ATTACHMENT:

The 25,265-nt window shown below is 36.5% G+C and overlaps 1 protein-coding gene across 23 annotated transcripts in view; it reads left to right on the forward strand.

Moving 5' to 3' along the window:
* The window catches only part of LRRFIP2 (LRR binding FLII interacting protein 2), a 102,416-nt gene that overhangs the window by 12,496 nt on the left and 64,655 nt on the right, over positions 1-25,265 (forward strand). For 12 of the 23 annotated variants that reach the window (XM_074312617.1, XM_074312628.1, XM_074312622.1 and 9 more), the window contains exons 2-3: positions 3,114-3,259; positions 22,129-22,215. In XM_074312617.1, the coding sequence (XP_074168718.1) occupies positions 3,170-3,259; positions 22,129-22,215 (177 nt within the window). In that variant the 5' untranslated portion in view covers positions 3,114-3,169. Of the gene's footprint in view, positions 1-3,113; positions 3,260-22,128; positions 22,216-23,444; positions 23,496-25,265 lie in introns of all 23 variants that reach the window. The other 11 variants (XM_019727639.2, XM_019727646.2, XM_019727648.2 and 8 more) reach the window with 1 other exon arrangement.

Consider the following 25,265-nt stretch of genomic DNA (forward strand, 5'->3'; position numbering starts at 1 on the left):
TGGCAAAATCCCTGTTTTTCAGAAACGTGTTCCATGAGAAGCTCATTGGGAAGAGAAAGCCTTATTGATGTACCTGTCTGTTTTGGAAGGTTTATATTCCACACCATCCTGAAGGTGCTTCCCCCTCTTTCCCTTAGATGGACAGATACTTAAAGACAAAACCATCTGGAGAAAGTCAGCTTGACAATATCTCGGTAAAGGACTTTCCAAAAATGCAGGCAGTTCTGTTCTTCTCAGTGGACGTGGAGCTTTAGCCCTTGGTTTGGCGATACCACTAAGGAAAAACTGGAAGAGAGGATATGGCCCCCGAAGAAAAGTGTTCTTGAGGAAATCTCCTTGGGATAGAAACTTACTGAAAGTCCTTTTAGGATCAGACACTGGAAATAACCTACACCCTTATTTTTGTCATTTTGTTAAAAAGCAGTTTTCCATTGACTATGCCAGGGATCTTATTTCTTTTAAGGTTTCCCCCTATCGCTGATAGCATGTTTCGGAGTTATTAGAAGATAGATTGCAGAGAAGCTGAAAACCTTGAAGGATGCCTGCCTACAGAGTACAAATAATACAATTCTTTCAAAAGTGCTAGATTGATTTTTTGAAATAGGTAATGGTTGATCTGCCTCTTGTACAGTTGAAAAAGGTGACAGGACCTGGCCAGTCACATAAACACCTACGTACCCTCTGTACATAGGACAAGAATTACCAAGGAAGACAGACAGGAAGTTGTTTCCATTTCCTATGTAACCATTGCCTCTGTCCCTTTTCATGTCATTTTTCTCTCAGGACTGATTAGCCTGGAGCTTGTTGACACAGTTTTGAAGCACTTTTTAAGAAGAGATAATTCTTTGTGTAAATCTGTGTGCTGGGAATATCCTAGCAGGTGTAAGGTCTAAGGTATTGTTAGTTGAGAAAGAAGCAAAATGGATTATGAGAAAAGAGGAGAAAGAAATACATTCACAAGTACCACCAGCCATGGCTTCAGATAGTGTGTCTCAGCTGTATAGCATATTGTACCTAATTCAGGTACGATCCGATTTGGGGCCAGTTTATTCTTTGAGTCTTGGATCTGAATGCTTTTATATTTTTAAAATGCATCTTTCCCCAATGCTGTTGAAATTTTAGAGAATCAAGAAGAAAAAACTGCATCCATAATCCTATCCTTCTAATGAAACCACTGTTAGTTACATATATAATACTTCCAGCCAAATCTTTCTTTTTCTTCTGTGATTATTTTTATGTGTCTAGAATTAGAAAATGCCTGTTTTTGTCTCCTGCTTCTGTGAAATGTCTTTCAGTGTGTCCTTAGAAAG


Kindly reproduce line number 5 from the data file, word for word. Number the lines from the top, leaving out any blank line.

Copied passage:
TGGCAAAATCCCTGTTTTTCAGAAACGTGTTCCATGAGAAGCTCATTGGGAAGAGAAAGCCTTATTGATGTACCTGTCTGTTTTGGAAGGTTTATATTCCACACCATCCTGAAGGTGCTTCCCCCTCTTTCCCTTAGATGGACAGATACTTAAAGACAAAACCATCTGGAGAAAGTCAGCTTGACAATATCTCGGTAAAGGACTTTCCAAAAATGCAGGCAGTTCTGTTCTTCTCAGTGGACGTGGAGCTTTAGCCCTTGGTTTGGCGATACCACTAAGGAAAAACTGGAAGAGAGGATATGGCCCCCGAAGAAAAGTGTTCTTGAGGAAATCTCCTTGGGATAGAAACTTACTGAAAGTCCTTTTAGGATCAGACACTGGAAATAACCTACACCCTTATTTTTGTCATTTTGTTAAAAAGCAGTTTTCCATTGACTATGCCAGGGATCTTATTTCTTTTAAGGTTTCCCCCTATCGCTGATAGCATGTTTCGGAGTTATTAGAAGATAGATTGCAGAGAAGCTGAAAACCTTGAAGGATGCCTGCCTACAGAGTACAAATAATACAATTCTTTCAAAAGTGCTAGATTGATTTTTTGAAATAGGTAATGGTTGATCTGCCTCTTGTACAGTTGAAAAAGGTGACAGGACCTGGCCAGTCACATAAACACCTACGTACCCTCTGTACATAGGACAAGAATTACCAAGGAAGACAGACAGGAAGTTGTTTCCATTTCCTATGTAACCATTGCCTCTGTCCCTTTTCATGTCATTTTTCTCTCAGGACTGATTAGCCTGGAGCTTGTTGACACAGTTTTGAAGCACTTTTTAAGAAGAGATAATTCTTTGTGTAAATCTGTGTGCTGGGAATATCCTAGCAGGTGTAAGGTCTAAGGTATTGTTAGTTGAGAAAGAAGCAAAATGGATTATGAGAAAAGAGGAGAAAGAAATACATTCACAAGTACCACCAGCCATGGCTTCAGATAGTGTGTCTCAGCTGTATAGCATATTGTACCTAATTCAGGTACGATCCGATTTGGGGCCAGTTTATTCTTTGAGTCTTGGATCTGAATGCTTTTATATTTTTAAAATGCATCTTTCCCCAATGCTGTTGAAATTTTAGAGAATCAAGAAGAAAAAACTGCATCCATAATCCTATCCTTCTAATGAAACCACTGTTAGTTACATATATAATACTTCCAGCCAAATCTTTCTTTTTCTTCTGTGATTATTTTTATGTGTCTAGAATTAGAAAATGCCTGTTTTTGTCTCCTGCTTCTGTGAAATGTCTTTCAGTGTGTCCTTAGAAAG